States with the highest union densities also have a smaller uninsured population and are more likely to have greater sick-leave, paid-family and medical-leave benefits than states with lower union membership. 

“In the same way unions give workers a voice at work, with a direct impact on wages and working conditions, the data suggest that unions also give workers a voice in shaping their communities,” the EPI said in a note accompanying the report. Citing academic research, the report found that weakening unions via “right-to-work” laws reduces voter turnout, decreases the number of working-class officeholders and brings about more conservative policies. 


Workers Earned More But Inflation Took A Larger Cut

Although the average American worker earned a 4.5 percent raise last year, because of a surge in inflation they actually experienced a 2.4 percent pay cut.

"Employers are pulling out all the stops to attract workers," Newsweek quoted Julia Pollak, a chief economist at online employment marketplace ZipRecruiter, as saying. "Historically, we've seen 2.4 unemployed people per job opening at any one time on average, but now it is 0.6 unemployed people per opening. Businesses are fighting a war for talent."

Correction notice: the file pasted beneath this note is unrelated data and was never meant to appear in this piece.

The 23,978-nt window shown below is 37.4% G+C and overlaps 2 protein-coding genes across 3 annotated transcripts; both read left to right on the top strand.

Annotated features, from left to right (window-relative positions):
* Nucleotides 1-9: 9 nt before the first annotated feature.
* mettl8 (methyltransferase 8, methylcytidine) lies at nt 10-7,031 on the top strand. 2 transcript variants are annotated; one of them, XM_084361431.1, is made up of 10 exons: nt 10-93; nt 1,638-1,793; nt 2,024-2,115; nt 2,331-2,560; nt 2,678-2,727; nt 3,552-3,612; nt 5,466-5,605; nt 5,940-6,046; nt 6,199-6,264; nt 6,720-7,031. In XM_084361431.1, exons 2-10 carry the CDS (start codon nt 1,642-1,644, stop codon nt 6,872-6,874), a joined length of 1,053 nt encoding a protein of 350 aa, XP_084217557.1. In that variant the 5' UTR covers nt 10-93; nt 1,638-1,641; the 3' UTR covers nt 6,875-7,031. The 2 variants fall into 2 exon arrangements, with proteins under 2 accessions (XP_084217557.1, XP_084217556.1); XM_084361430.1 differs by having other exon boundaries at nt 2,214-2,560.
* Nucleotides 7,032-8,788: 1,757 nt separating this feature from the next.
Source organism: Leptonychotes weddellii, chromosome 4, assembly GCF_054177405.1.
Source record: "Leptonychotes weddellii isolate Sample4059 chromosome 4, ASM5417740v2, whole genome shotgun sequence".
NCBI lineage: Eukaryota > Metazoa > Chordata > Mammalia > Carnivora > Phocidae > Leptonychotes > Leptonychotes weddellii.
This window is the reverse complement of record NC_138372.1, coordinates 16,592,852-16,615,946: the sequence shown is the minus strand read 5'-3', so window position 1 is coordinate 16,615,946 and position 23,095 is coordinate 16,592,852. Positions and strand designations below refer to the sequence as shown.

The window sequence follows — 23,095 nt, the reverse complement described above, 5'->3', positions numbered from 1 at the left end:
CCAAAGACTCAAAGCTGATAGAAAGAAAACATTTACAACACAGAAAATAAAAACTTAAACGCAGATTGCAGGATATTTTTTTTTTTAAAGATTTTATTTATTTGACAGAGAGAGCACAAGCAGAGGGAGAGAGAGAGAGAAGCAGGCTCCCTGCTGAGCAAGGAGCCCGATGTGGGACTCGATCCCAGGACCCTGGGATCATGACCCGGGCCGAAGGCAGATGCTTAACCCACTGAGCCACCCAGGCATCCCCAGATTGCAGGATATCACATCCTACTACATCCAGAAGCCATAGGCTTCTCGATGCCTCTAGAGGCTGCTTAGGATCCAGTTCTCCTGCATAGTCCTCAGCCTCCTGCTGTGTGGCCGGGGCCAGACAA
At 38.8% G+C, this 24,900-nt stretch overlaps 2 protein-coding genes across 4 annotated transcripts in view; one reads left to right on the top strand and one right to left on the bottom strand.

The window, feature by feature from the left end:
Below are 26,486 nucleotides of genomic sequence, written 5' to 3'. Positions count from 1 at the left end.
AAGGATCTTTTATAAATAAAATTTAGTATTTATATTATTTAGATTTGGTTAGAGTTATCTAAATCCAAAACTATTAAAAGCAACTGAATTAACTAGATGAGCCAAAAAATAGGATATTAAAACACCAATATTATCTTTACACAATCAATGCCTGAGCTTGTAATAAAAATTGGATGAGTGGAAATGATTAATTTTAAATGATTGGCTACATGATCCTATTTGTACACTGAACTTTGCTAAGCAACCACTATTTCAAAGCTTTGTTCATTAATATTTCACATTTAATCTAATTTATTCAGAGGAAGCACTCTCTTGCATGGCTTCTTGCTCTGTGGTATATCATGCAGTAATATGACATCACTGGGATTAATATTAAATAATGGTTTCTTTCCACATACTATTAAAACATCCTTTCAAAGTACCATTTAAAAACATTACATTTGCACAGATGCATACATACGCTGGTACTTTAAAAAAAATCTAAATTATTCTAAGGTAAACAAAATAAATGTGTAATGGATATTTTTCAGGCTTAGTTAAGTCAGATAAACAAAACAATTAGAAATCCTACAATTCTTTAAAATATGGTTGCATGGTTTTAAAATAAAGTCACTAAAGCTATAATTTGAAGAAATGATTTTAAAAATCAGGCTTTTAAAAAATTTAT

But because consumer prices for goods and services such as food and gas rose 7 percent, the average employee still lost money, the publication noted.

Just one industry, leisure and hospitality, saw wage bumps that were higher than the rate of inflation, receiving an average 14 percent increase to $19.57 an hour in 2021. That’s because the hospitality industry faced struggles finding and retaining staff amid the ongoing pandemic.